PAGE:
Harsh conditions and unrelenting snow during the 2022-23 winter left behind a deadly wake of wildlife. Just ask Paul Queneau, conservation and wildlife editor for the Rocky Mountain Elk Foundation’s Bugle magazine.
Recently traveling through his native Colorado, Queneau turned off Colorado State Highway 13 onto dirt roads that wound through the sagebrush hills between Meeker and Craig where he witnessed a landscape littered with dead animals – mostly elk and pronghorn antelope.
“The smell of death was carried on the wind almost everywhere I went, and almost all of the carcasses I saw didn’t have any magpies or crows feeding on their remains,” lamented Queneau. “I got the feeling there was so much carrion scattered across the landscape that the typical cleanup crew of scavengers had no prayer of keeping up.”
That reality now faces wildlife managers in Colorado as well as Wyoming, Utah, Idaho and possibly Oregon and other western states tasked with making difficult decisions about upcoming hunting seasons.
“For the sake of the current and future health of our big game herds, it is important that all of us, including hunters, rely on and trust biologists and wildlife managers to make science-based decisions in determining responsible, reasonable license allocations for this hunting season and beyond,” said Blake Henning, RMEF chief conservation officer. “As overseers of our elk, mule and whitetail deer, pronghorn antelope, moose and other populations, they monitor overall herd health in line with the North American Wildlife Conservation Model, so those populations will be forever sustained.”
At its May commission meeting, Colorado Parks and Wildlife (CPW) game managers recommended reduction of about 25,000, or 12 percent from 2022 of statewide deer, elk and pronghorn licenses, including unprecedented license reductions in the severe winter zone from Rangely to Steamboat Springs and the Wyoming state line. Those recommendations include 48 percent fewer either-sex deer licenses and 94 percent fewer antlerless deer tags. CPW also recommended a 25 percent reduction of statewide antlerless elk tags, including 94 percent fewer cow tags in the Bears Ears and White River Data Analysis Areas.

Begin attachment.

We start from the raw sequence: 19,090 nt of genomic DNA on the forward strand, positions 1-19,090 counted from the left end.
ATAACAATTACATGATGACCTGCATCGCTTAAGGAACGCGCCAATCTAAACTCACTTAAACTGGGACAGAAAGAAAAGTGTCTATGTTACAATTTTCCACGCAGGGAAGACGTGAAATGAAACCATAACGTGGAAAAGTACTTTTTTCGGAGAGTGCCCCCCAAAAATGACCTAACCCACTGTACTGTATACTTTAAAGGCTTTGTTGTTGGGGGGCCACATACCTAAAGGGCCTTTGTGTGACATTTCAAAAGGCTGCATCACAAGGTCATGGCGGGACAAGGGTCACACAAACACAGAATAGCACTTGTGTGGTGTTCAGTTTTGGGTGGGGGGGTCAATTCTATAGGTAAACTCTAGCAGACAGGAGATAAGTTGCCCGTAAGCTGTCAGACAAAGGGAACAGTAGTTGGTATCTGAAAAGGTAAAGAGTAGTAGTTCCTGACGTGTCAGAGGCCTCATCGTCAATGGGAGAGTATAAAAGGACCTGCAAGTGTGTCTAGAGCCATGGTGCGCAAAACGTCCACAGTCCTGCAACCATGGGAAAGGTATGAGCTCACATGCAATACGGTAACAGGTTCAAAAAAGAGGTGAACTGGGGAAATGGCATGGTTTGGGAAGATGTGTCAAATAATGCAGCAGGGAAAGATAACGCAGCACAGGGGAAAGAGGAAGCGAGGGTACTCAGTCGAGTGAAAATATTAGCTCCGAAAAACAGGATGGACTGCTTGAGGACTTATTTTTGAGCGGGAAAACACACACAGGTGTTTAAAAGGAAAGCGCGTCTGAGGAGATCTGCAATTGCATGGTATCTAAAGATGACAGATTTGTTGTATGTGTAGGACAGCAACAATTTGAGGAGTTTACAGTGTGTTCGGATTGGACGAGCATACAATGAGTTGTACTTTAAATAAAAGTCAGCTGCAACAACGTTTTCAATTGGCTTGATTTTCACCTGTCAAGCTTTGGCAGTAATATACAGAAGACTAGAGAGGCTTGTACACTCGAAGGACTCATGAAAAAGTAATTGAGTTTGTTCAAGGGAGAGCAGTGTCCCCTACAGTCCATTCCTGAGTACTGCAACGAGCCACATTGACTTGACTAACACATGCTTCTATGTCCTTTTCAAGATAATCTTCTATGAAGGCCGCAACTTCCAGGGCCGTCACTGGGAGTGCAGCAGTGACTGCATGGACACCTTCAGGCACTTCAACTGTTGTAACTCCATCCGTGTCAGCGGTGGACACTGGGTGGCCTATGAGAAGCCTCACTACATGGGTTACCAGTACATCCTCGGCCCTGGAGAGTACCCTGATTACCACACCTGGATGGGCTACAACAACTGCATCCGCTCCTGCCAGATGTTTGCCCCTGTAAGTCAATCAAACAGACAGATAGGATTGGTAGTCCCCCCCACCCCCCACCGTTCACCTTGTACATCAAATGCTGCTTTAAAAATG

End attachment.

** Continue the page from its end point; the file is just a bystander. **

“Quite frankly they’re necessary to protect our valuable wildlife resources and give them the chance to bounce back quickly, which I think they will,” Travis Flaharty told the Daily Sentinel, a northwest Colorado outfitter who freely admitted the reductions will affect his livelihood.
Some 300 miles to the west, high in the Wasatch Mountains of northern Utah, excessively deep snow is the issue. How deep? Alta Ski Resort reported an astounding, record-setting snowpack measuring 900 inches when it closed its lifts in late April. That’s 75 feet of snow!
The Utah Division of Wildlife Resources (DWR) took steps throughout the winter to try to help wildlife including emergency deer feeding due to deep snow and poor deer condition as well as statewide restrictions for shed antler hunting to help protect wintering big game. In April, DWR closed 24 WMAs (wildlife management areas) in northern Utah, again to protect winter range, and extended the closure on four of those WMAs into mid-May. It later announced an 11 percent decrease in the number of 2023 general season deer hunting permits.
In Idaho, game managers monitoring calf and doe survival in the eastern part of the state eliminated antlerless mule deer hunts for this fall just months after planning to expand such opportunities. They also initiated emergency feeding at more than 50 different locations and closed WMAs.
As of late March, wildlife managers estimated more than 500 pronghorn died in western Wyoming. Mule deer losses may be similar although an accurate assessment of all wildlife species is not expected until the snow melts. In late April, Wyoming Game and Fish announced an emergency extended closure of shed antler and horn hunting until May 15.
Back in Colorado, Queneau did see some large herds of elk, deer and a few pronghorn that survived the cruel winter, but not without consequences.
“The elk in particular were walking ribcages, animals clearly depleted of all their fat and much of their muscle from starvation. Biologists I spoke with feared not only the extent of the winterkill, but also that no viable calves may be born this spring, either stillborn or so underweight that they don’t have any chance of survival,” said Queneau.
History shows short-term sacrifices by hunters because of reduced tag allocations due to severe winter events, catastrophic wildfires or other issues, coupled with strong and whole habitats, allow herds to recover to healthy, sustainable levels.
(Photo credit: Rocky Mountain Elk Foundation)